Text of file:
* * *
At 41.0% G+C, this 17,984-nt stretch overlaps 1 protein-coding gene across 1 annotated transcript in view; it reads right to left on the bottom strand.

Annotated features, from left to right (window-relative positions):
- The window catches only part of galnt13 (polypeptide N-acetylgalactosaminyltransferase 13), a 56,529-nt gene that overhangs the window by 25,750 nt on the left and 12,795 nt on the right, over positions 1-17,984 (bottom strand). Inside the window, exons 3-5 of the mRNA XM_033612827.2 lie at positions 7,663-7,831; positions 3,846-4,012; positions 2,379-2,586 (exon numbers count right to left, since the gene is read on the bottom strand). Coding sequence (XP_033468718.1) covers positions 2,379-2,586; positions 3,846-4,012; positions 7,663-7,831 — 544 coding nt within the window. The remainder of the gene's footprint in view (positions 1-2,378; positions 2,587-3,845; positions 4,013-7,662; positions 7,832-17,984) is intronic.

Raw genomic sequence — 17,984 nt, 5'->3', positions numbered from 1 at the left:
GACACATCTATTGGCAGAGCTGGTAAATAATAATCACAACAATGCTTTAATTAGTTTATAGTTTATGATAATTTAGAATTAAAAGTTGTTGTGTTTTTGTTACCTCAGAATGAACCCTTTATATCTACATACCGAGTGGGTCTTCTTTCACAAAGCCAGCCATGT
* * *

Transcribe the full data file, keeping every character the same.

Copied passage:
At 41.0% G+C, this 17,984-nt stretch overlaps 1 protein-coding gene across 1 annotated transcript in view; it reads right to left on the bottom strand.

Annotated features, from left to right (window-relative positions):
- The window catches only part of galnt13 (polypeptide N-acetylgalactosaminyltransferase 13), a 56,529-nt gene that overhangs the window by 25,750 nt on the left and 12,795 nt on the right, over positions 1-17,984 (bottom strand). Inside the window, exons 3-5 of the mRNA XM_033612827.2 lie at positions 7,663-7,831; positions 3,846-4,012; positions 2,379-2,586 (exon numbers count right to left, since the gene is read on the bottom strand). Coding sequence (XP_033468718.1) covers positions 2,379-2,586; positions 3,846-4,012; positions 7,663-7,831 — 544 coding nt within the window. The remainder of the gene's footprint in view (positions 1-2,378; positions 2,587-3,845; positions 4,013-7,662; positions 7,832-17,984) is intronic.

Raw genomic sequence — 17,984 nt, 5'->3', positions numbered from 1 at the left:
GACACATCTATTGGCAGAGCTGGTAAATAATAATCACAACAATGCTTTAATTAGTTTATAGTTTATGATAATTTAGAATTAAAAGTTGTTGTGTTTTTGTTACCTCAGAATGAACCCTTTATATCTACATACCGAGTGGGTCTTCTTTCACAAAGCCAGCCATGT